How tryptophan improves mood and sleep

One of the things often overlooked when people are trying to improve their overall health, have more energy, lose weight and sleep better is the importance of obtaining enough amino acids from different protein foods. Amino acids, including tryptophan, are considered the building blocks of protein. Without a wide enough array of them in your diet, you actually can’t survive, let alone thrive.

 

You must get all the essential amino acids (like tryptophan, histidine, leucine, and lysine) through your diet since you can’t create them on our own. There are nonessential amino acids that also have many critical roles in your body. Essential amino acids help your body produce the kinds that are nonessential, and together they’re important for building and repairing muscle tissue, helping with neurotransmitter functions, supplying your brain with enough energy, and balancing blood sugar levels.

Of these amino acids, tryptophan plays a very important role. So what is tryptophan and why we need it?

 

What is tryptophan?

Tryptophan is an essential amino acid found naturally in a range of foods. Amino acids act as building blocks to make proteins. An essential amino acid means that it is something that our bodies cannot produce themselves and so must be sourced from the diet.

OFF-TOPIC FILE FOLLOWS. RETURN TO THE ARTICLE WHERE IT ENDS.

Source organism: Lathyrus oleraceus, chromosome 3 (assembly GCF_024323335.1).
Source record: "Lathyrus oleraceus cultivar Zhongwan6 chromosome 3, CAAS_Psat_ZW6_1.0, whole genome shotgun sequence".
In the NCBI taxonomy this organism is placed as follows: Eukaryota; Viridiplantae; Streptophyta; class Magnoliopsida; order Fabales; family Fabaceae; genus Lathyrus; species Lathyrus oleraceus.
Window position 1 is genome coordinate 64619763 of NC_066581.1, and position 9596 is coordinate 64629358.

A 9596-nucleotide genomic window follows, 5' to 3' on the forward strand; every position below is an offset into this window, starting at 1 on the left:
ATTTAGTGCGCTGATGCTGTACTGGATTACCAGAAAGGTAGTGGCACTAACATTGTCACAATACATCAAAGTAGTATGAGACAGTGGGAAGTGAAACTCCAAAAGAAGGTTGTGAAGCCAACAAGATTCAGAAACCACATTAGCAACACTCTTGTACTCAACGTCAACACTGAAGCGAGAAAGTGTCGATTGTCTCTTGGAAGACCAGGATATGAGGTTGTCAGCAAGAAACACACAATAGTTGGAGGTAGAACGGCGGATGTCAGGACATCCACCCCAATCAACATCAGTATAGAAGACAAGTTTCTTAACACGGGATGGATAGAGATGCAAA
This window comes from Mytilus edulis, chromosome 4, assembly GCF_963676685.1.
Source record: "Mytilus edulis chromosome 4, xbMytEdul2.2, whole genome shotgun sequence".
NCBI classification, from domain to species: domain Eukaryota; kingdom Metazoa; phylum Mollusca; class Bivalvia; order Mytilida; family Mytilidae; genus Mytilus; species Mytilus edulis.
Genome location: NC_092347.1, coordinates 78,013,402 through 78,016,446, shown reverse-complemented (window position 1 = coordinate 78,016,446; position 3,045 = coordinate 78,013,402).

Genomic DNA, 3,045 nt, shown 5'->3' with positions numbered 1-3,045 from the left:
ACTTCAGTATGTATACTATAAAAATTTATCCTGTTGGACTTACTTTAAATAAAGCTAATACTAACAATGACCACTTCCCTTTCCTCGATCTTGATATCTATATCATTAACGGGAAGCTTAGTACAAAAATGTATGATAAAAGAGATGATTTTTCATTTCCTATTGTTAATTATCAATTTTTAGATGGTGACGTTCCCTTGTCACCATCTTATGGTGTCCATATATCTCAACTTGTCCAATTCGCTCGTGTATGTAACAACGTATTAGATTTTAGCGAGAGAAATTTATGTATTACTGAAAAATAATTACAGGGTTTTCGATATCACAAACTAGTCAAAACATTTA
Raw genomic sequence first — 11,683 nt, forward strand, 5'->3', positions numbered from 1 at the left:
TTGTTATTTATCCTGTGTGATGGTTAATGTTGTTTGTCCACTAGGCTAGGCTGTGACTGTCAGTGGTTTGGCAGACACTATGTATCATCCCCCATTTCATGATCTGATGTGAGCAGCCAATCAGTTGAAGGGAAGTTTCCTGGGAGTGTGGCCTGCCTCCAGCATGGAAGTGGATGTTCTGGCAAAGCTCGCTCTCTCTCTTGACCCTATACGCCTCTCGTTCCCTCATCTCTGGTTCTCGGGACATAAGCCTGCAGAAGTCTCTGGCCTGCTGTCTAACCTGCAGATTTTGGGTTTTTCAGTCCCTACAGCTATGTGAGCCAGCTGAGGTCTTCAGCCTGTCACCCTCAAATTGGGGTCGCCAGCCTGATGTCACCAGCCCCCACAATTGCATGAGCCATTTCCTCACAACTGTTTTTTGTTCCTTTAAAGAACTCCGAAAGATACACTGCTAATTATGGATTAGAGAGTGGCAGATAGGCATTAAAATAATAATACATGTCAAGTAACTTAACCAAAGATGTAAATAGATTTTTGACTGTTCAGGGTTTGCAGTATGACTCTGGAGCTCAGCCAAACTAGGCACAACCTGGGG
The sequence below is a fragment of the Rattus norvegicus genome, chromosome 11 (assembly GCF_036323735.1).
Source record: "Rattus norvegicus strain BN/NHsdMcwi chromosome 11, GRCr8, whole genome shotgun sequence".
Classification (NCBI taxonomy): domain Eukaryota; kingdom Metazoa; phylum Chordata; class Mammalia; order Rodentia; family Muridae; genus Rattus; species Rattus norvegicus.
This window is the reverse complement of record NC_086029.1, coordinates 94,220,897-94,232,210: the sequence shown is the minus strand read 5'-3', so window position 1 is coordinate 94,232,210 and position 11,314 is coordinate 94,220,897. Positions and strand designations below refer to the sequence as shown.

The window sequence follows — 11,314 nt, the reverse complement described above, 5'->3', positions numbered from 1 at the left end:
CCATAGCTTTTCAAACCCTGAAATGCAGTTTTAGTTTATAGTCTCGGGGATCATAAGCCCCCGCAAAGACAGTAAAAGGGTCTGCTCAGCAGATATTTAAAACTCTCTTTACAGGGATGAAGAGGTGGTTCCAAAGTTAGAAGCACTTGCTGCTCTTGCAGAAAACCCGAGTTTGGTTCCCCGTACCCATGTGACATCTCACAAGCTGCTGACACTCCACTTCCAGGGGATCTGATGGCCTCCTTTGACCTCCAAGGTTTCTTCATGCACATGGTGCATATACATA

Tryptophan and Mood/Sleep/Diet

Tryptophan is needed to produce serotonin. Serotonin known as the “mood” hormone  and is associated with happiness and relaxation. Serotonin is used to make melatonin. Melatonin is a hormone that helps control your sleep-wake cycle and appetite.

 

Some good food sources of tryptophan include:

  • Nuts and seeds – especially pumpkin seeds, chia seeds, sesame seeds, sunflower seeds, flaxseeds, cashews and almonds
  • Soy foods – organic, non-GMO such as soybeans, tofu and tempeh
  • Oats
  • Beans and legumes such as lentils, kidney beans and white beans
  • Eggs
  • Cheese such as mozzarella, cheddar and parmesan
  • Meats like lamb, beef and pork (grass-fed)
  • Chicken and turkey (organic)
  • Fish – especially salmon, tuna, halibut, snapper and trout (wild caught)

 

Be sure to add some of these tryptophan-containing foods into your meal planning.

 

 

 

 

 

 

 

 

 

 

 

 

 

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